Hard drives fail from time to time… and while it’s sometimes possible to recover some or all of your data, there are times when everything effectively disappears. That’s why it’s a good idea to back up all of your data on a regular basis. You can do that with a spare hard drive connected to your PC, a shared network drive or network-attached storage device, or a cloud-based backup service like Backblaze, Crashplan or Carbonite.

But you also might want to consider buying hard drives that are less likely to crash in the first place. Those cloud backup companies I just mentioned have an awful lot of hard drives, so they’re in a better position than most of us to know which ones fail regularly… and that makes Backblaze’s recent report on hard drive reliability an interesting read.

It turns out some drives are way more prone to failure than others.

hard drive failure

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10 replies on “Lilbits 298: When hard drives go bad”

  1. Professionally I’ve dealt with enough rotating storage devices to see a statistically significantly trend of higher fail rates with Seagate drives. In comparison WD is noticeably better. This has been going on for quite some time, even before the floods in Thailand.

  2. The more things change, the more they stay the same. Back in the days when hard drives were measured in megabytes I had a stack of old failed Seagate hard drives on my work bench. I was the I.T. guy for all of my family and friends and I would see 8 or 9 failed Seagate drives for one of any other brand. In all that time I have only had one really bad failure myself. An old IBM Deskstar (deathstar) that failed without warning. The couple of Western Digital drives that went bad started with the “clicking of death” first which gave me enough time to make a fresh backup before changing the drive.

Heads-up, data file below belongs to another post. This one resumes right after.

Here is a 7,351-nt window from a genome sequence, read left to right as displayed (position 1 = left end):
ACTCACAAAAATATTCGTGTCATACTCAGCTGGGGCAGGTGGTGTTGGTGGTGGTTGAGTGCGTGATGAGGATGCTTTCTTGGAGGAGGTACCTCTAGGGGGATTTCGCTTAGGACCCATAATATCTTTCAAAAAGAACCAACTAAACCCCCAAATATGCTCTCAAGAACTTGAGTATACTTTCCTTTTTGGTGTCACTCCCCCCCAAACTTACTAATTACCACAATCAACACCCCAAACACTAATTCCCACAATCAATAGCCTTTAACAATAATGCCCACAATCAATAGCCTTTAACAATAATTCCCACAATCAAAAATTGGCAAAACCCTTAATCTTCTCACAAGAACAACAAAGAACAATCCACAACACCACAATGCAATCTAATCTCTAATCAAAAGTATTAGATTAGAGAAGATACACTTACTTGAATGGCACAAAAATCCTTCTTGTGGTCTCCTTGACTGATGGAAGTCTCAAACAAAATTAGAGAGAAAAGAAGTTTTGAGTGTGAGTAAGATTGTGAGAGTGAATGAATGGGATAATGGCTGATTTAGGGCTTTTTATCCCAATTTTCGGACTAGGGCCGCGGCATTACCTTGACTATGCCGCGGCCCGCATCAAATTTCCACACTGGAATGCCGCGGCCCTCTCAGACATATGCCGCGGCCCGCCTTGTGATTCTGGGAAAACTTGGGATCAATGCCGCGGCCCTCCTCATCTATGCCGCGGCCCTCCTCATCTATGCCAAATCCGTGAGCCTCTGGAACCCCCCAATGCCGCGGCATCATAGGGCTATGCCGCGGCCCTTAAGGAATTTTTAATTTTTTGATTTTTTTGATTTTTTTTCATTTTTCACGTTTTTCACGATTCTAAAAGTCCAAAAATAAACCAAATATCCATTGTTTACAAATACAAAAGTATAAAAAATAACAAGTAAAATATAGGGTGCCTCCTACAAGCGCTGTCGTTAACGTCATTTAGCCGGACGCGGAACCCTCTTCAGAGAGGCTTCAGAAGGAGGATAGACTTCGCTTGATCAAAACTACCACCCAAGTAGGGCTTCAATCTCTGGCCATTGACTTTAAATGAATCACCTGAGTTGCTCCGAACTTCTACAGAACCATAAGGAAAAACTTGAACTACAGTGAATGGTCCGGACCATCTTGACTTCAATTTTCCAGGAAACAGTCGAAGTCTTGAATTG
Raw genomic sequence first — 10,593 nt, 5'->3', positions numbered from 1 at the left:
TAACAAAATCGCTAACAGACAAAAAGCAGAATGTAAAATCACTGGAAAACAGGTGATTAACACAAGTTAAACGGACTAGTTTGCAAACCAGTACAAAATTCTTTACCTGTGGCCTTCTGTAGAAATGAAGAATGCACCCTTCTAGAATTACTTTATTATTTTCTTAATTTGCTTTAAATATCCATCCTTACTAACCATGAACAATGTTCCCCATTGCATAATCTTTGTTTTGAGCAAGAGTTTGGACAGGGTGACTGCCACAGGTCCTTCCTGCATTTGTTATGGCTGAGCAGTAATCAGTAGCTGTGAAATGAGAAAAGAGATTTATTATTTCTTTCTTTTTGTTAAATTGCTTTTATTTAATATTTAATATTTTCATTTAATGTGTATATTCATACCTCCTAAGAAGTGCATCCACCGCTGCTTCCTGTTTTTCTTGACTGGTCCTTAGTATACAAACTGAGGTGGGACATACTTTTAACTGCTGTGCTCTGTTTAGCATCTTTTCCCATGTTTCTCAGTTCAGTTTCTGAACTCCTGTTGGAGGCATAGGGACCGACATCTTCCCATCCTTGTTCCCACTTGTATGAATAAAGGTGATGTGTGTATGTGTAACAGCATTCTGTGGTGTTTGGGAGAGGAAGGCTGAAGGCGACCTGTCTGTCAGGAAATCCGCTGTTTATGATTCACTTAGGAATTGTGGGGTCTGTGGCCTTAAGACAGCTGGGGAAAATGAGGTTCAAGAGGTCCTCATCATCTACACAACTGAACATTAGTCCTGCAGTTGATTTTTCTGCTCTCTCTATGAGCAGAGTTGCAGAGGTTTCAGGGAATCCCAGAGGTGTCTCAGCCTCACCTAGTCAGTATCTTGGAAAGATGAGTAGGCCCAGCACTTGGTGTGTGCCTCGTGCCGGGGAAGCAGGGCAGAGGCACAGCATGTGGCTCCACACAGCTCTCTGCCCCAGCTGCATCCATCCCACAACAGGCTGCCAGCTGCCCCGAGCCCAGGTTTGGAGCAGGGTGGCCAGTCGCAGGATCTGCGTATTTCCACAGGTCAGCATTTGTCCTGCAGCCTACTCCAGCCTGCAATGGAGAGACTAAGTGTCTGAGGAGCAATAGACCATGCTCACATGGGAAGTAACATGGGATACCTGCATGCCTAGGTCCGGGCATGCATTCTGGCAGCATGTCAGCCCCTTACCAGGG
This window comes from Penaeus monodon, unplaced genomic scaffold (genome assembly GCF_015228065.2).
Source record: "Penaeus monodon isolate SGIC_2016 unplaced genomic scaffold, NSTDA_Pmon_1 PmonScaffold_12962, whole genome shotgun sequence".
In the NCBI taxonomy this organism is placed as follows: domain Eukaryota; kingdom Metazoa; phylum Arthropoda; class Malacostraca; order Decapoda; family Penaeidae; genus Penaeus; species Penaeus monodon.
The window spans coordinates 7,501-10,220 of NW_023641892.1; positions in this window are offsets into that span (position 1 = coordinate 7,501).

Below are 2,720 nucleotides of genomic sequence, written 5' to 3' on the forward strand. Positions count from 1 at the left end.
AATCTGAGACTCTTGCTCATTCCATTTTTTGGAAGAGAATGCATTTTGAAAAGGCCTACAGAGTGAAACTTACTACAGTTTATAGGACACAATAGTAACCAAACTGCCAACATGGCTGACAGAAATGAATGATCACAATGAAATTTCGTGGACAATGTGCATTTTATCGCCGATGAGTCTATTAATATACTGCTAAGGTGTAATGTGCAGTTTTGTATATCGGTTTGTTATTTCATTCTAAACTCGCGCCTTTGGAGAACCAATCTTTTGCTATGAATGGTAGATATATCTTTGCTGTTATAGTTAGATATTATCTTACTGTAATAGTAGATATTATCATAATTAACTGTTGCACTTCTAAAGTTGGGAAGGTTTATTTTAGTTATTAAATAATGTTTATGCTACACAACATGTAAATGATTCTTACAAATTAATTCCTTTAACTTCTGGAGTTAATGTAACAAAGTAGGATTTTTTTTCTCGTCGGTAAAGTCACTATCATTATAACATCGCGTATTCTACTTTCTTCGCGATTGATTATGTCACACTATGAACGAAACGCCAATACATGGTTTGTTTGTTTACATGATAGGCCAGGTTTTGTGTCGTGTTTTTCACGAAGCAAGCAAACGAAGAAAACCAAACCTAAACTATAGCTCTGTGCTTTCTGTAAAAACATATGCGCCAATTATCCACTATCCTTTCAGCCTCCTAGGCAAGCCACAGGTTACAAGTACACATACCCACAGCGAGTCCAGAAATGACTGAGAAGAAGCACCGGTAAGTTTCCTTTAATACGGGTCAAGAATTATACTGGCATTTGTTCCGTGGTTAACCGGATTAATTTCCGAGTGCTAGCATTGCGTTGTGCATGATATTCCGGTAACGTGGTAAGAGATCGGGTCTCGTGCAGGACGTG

1. A tip of the hat to a fellow friends and family IT guy.

      I swore off Seagate and (and pretty much all OEM drives) back about 2005 when out of 10 drives I ordered, 6 failed within a month (2 were DOA) Prior to that, I’d had an experience with a pair of old IBM deskstars that would lose sync when striped on a regular basis. Not much data lost, but I’d swore off data striping as well since then.

      Since about 2013, I’ve been pretty exclusively using HGST drives (both 2.5″ and 3.5″) and only retail drives. I’d had my stint with Samsung and Western Digital but I keep coming back to Hitachi/HGST. Some of those OEM drives I’d ordered used to come in a mylar bag tossed into a box full of packing peanuts. Definitely not the way I’d want them shipped. The big online etailers (and a lot of B&M retailers) now ship in separate cardboard boxes so it’s a telling sign to me they saw those return numbers and got a clue.

      BTW, The HGST drives being sold now are probably made at the same IBM plants they sold to Hitachi back in 2003, so they are pretty much the “deathstars” we used to make fun of. Their reputation has come a long way since then.

  3. I read Backblaze’s 2014 article, and it reaffirmed my decision to buy only WD hard drives. Long ago I decided to only buy WD because they handle warranties very well.

    1. Seagates used to be excellent… up until circa 2005. The company seems to have changed sometime after the excellent Barracude IV, 7200.7/8 lines.

      Too bad, but with SSD’s finally coming on so fast, not having quality competition to WD (who purchased HGST) isn’t as big of a deal.

  4. Brad, did you just change this site so that the black nav bar at the top no longer sticks when you scroll?

    1. Nope… with the exception of a few days in 2011 and maybe 1 day earlier this month, the navbar has never been sticky. When you scroll down, it goes away.

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